Treatment of IIH is indicated in patients with loss of visual field or acuity,persistent headache and moderate to severe papilloedema.2 Acetazolamide,a carbonic anhydrase inhibitor, is the first line medication in IIH. Variableeffectiveness of 47-67% was reported in childhood cases.4 Recommendedstarting dose is 25 mg/kg/day given in three to four divided doses, with maximumdose of 100 mg/kg/day or 2 grams /day.4 As in the present case, doseescalation is often limited by side effects such as loss of appetite, fatigue,altered taste, paraesthesia of fingers and toes and abdominal cramps. Laboratorymonitor is required to look for metabolic acidosis, acute tubular necrosis,potassium and magnesium depletion. Furosemide helps to reduce reabsorption ofsodium and decrease total extracellular fluid. Combination therapy with acetazolamidehas been shown to be effective in reducing CSF pressure with good clinical response.4 Topiramate, with its carbonic anhydrase inhibitor activity and anorexiceffect, has also been utilised in treatment for IIH. However, its efficacy inchildren has not been established.4 Therapeutic LP is used as anacute relief of symptomatic IIH. However, ICP may quickly return to pre- treatmentlevel after one to two hours.4 LP is also poorly tolerated and difficultto perform in agitated children.
Majority of patients with IIH respond well to medical treatment. Most childrenhave resolution of symptoms and papilloedema after one week to six months oftreatment. While the optimal treatment duration has not been established, ingeneral medication may be tapered after 2 months with symptom resolution.4 Medication failure ranges from 18% to 22%, and a third of patients mayhave persistent papilloedema after 10 months.2,4 Recurrence of IIH,usually peaks during first 18 months of diagnosis, is reported in 5-22% of cases.3,4,6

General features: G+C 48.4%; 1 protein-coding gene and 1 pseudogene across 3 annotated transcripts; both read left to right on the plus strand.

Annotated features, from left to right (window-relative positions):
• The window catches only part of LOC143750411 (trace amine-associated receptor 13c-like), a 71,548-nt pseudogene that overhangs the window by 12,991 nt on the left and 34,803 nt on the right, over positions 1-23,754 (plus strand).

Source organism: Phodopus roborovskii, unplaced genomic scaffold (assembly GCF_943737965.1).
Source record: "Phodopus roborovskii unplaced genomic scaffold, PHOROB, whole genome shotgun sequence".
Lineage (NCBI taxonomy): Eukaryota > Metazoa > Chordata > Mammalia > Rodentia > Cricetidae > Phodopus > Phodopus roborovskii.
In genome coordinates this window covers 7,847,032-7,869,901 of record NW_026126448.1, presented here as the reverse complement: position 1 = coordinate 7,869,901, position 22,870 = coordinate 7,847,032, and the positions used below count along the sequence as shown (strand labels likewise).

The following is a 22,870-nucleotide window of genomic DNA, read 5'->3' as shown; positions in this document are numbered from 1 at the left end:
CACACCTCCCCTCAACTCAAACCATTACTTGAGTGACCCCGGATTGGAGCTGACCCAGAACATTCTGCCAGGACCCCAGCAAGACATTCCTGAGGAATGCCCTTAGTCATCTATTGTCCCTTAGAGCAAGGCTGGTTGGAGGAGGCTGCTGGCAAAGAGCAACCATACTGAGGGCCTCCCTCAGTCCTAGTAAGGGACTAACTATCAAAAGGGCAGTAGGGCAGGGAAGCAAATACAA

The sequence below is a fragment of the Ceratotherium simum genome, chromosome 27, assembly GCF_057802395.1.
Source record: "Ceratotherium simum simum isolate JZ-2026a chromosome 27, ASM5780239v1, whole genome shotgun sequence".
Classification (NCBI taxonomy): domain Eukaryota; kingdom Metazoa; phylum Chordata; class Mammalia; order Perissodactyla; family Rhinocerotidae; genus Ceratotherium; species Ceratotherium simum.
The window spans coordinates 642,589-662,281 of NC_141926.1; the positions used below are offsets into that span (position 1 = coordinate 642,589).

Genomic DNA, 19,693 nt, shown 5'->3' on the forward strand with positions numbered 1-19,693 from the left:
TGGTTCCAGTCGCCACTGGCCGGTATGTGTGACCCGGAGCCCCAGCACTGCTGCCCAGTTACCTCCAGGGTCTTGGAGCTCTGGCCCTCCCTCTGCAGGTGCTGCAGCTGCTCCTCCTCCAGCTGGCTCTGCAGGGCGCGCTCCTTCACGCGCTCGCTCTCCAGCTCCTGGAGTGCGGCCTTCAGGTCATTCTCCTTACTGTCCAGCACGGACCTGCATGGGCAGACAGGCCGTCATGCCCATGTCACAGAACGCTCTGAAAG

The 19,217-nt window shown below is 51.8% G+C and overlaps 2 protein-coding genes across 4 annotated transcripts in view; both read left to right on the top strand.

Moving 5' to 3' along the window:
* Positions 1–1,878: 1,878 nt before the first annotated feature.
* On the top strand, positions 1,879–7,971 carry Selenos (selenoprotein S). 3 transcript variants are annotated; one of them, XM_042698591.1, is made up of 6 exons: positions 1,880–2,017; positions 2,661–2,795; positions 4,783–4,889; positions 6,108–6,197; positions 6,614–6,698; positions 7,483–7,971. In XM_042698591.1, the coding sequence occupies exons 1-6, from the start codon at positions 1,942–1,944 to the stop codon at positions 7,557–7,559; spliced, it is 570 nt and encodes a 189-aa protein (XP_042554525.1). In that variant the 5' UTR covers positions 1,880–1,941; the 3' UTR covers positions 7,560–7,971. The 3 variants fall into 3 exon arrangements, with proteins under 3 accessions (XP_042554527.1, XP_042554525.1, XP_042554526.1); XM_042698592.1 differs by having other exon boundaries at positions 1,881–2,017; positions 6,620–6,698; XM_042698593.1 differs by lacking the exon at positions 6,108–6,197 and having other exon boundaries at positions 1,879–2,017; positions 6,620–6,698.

Urgent referral to neuro-ophthalmologist and neurosurgeon is indicated ifthere is severe or rapid visual loss at onset, severe papilloedema with macularoedema and exudates, and intractable headache.2,3 Children who donot respond to medication with worsening of symptoms and signs are also potentialcandidates for surgery. Surgical interventions include CSF diversion proceduressuch as lumboperitoneal or ventriculoperitoneal shunt, and optic nerve sheathfenestration.2-4 To date, no data are available to compare efficacyof different surgical options. Choice of surgery mainly depends on availabilityof expertise and patient's preference.
IIH is rare in children, with an estimated annual incidence of 0.78 per 100,000paediatric admissions in Hong Kong. Heightened physician awareness is importantfor early detection and prompt treatment to prevent irreversible visual loss.
Declaration of Interest
We declare that we have no conflict of interests.
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2. Spennato P, Ruggiero C, Parlato RS, et.al. Pseudotumor cerebri. Childs NervSyst 2011;27:215-35.
3. Standridge SM. Idiopathic intracranial hypertension in children: a reviewand algorithm. Pediatr Neurol 2010;43:377-90.
4. Matthews YY. Drugs used in childhood idiopathic or benign intracranial hypertension.Arch Dis Child Educ Pract Ed 2008;3:19-25.
5. Shin RK, Balcer LJ. New developments in idiopathic intracranial hypertension.Curr Neurol Neurosci Rep 2001;1:463-70.
6. Soiberman U, Stolovitch C, Balcer LJ, Regenbogen M, Constantini S, KeslerA. Idiopathic intracranial hypertension in children: visual outcome and riskof recurrence. Childs Nerv Syst 2011;27:1913-8.